Cycling alone contributes an estimated $133 billion annually to the U.S. economy, supporting 1.1 million jobs and generating nearly $18 billion in tax revenues. But for our purposes, the key statistic is this: bicycling generates nearly $50 billion for non-cycling-sector businesses in the form of meals, hotel lodging, clothing, and entertainment.
The research on this topic in my home state of North Carolina is spearheaded by an oft-cited report released by the Institute of Transportation Research and Education (ITRE) studying the effects of cycling in the Outer Banks: cycling investments are returned nine-fold by extending vacations, drawing new vacationers to the area, and encouraging them to return again and again.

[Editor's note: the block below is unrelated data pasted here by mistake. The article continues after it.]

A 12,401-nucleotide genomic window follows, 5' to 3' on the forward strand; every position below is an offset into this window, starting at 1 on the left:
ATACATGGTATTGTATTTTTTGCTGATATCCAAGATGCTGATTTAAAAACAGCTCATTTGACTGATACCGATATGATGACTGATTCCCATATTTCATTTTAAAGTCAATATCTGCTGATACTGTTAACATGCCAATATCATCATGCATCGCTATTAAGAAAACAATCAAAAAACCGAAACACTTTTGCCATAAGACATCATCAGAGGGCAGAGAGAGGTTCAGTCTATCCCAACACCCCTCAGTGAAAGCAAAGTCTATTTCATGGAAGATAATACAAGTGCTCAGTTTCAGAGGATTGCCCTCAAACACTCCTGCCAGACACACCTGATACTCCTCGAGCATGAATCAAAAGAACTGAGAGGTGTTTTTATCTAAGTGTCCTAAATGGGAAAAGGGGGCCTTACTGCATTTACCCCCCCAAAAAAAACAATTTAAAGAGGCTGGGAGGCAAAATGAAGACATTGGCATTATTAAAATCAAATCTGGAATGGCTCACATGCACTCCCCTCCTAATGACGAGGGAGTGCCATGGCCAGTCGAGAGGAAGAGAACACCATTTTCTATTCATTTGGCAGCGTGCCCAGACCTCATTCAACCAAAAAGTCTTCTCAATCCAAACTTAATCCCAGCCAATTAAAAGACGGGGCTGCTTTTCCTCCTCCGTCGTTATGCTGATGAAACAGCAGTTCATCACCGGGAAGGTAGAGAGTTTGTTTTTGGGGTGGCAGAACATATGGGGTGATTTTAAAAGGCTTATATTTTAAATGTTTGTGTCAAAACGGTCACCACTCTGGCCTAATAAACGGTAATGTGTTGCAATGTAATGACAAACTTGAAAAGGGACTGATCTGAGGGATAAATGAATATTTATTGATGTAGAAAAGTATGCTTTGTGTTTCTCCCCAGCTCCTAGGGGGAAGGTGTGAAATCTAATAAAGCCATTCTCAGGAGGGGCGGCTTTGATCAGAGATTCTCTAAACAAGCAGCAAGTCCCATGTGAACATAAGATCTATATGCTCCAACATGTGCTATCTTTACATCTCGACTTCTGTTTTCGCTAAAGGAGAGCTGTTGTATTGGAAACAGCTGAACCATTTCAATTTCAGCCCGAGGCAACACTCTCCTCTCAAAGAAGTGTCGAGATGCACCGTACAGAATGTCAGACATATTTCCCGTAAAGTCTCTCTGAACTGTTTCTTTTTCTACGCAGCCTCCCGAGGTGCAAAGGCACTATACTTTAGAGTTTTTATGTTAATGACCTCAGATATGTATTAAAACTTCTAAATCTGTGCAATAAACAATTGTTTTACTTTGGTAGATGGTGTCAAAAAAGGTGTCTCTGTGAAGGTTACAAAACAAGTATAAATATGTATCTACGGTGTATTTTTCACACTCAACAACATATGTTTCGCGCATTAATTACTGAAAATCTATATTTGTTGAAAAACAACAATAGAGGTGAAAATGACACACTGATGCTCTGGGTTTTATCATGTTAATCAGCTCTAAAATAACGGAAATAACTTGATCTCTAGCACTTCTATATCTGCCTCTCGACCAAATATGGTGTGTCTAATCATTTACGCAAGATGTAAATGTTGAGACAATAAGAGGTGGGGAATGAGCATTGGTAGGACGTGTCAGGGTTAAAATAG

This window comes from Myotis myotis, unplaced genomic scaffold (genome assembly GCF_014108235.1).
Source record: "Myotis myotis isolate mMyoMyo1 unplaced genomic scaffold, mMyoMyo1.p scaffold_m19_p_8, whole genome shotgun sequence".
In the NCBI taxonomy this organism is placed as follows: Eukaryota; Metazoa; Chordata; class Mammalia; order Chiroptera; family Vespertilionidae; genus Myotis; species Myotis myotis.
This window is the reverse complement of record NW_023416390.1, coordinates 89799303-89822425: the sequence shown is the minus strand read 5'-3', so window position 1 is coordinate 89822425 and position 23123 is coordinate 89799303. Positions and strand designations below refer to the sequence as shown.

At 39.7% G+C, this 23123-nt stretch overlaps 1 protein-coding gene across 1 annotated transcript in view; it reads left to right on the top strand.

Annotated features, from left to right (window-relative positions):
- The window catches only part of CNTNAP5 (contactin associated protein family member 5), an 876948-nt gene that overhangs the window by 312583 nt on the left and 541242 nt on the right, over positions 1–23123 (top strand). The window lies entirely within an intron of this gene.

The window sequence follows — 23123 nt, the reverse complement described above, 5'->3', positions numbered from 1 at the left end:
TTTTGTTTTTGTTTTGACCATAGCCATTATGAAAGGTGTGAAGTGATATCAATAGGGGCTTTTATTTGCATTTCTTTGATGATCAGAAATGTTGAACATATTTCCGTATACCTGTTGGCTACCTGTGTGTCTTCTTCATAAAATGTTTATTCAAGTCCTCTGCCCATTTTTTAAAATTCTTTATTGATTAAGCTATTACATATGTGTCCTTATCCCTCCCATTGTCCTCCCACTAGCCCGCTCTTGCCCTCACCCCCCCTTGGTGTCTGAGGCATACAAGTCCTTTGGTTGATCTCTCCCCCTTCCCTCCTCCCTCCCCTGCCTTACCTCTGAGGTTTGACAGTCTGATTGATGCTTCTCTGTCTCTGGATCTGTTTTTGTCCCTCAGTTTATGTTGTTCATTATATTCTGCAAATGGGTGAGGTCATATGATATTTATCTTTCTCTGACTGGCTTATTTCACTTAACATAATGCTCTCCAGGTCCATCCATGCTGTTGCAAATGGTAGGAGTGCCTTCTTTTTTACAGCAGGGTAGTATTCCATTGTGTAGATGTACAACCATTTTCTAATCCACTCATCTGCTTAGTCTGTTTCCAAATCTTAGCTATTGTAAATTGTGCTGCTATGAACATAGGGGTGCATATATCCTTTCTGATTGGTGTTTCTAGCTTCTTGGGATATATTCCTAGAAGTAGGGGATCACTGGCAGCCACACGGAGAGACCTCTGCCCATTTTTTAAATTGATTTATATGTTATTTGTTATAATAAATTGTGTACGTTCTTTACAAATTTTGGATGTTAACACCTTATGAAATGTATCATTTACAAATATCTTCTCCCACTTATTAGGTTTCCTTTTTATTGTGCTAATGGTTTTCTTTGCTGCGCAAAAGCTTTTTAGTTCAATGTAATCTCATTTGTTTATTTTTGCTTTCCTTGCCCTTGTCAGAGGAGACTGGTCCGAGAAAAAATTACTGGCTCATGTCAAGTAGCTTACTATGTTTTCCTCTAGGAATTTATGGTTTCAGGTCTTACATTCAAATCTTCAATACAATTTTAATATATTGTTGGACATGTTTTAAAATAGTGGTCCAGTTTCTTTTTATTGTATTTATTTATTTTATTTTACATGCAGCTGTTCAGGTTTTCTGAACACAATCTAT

Cyclists tend to have higher-than-average incomes and educational levels, facts that businesses should be aware of when thinking about creating bike-friendly atmospheres (adding a $350 loop-and-post bicycle rack out front would be a good start). And you don’t have to be a big city or a big tourist destination to realize economic benefits: the tiny town of Scotland Neck, North Carolina pulls in a couple hundred visitors each year with their County Roads bike tour. Many of those people buy gas, hotel rooms, food, souvenirs, or all of the above.